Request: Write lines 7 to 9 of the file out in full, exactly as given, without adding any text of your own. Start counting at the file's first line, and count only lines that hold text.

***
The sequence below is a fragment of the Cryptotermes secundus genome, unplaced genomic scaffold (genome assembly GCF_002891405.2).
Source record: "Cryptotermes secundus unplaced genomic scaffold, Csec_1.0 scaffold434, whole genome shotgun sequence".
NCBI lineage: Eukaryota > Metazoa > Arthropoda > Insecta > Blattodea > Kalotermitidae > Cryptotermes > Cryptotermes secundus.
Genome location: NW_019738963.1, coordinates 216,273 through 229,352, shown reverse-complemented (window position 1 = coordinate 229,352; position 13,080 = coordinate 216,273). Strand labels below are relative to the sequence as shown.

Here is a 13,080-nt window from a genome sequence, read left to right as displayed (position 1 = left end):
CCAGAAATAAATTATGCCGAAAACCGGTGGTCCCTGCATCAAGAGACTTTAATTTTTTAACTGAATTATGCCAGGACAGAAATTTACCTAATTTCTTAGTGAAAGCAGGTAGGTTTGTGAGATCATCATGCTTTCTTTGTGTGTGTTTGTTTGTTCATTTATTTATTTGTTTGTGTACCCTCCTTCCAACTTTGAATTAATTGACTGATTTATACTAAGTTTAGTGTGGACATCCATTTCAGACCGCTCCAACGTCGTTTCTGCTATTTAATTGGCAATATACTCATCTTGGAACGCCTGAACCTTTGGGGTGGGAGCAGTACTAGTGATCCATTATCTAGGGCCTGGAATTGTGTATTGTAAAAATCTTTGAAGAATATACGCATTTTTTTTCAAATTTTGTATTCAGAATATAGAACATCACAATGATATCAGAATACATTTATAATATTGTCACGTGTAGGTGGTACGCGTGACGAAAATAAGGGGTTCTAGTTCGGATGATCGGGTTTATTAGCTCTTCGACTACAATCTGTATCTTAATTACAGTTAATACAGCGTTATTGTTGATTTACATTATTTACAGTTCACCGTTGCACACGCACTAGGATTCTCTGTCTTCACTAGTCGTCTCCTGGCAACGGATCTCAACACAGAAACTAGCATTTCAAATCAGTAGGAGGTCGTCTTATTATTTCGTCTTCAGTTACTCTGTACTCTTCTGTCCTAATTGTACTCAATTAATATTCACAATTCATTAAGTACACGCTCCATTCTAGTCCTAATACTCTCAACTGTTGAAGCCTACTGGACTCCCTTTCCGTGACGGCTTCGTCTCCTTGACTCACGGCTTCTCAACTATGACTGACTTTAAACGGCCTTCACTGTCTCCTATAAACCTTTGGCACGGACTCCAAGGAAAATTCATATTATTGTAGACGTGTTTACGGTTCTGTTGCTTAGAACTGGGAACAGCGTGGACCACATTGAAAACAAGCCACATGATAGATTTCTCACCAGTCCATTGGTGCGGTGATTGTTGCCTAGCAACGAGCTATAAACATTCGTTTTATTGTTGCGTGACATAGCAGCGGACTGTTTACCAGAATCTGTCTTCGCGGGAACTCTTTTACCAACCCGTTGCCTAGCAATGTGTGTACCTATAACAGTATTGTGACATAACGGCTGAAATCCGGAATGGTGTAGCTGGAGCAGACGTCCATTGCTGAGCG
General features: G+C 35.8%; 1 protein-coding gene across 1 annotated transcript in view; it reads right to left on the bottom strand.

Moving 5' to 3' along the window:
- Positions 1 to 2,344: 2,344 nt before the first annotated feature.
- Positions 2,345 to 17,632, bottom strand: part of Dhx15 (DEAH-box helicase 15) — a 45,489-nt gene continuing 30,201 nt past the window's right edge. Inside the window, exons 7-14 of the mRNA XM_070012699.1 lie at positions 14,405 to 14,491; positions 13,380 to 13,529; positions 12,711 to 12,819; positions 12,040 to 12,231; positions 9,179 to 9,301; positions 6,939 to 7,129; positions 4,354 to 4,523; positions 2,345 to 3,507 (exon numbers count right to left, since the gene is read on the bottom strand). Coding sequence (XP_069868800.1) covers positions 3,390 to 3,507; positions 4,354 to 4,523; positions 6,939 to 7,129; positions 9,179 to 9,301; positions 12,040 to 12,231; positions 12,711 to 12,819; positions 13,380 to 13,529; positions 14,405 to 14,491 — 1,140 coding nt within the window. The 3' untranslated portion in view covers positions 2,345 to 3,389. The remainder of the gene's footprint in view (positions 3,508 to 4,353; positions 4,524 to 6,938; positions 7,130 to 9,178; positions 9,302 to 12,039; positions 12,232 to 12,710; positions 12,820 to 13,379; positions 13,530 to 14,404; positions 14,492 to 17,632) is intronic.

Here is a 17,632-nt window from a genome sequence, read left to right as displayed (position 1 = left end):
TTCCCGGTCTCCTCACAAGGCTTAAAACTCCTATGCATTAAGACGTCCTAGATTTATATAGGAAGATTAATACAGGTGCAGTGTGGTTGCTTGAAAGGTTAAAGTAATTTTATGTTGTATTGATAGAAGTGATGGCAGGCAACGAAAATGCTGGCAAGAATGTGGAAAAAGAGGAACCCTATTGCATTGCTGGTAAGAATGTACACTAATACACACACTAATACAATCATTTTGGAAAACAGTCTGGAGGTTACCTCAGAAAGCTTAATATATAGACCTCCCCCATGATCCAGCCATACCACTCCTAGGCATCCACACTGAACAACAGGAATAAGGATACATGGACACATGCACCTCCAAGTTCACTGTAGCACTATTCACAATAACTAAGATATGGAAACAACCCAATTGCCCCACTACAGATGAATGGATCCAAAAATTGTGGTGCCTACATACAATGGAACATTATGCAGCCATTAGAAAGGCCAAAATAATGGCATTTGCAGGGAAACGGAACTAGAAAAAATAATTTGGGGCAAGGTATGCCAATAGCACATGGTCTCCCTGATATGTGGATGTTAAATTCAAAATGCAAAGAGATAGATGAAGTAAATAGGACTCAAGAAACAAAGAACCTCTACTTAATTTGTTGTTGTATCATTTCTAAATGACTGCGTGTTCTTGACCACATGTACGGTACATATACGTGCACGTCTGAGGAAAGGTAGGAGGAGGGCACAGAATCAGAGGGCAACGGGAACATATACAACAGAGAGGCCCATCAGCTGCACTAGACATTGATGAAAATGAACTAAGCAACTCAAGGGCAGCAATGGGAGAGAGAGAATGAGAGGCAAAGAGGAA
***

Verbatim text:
General features: G+C 35.8%; 1 protein-coding gene across 1 annotated transcript in view; it reads right to left on the bottom strand.

Moving 5' to 3' along the window:
- Positions 1 to 2,344: 2,344 nt before the first annotated feature.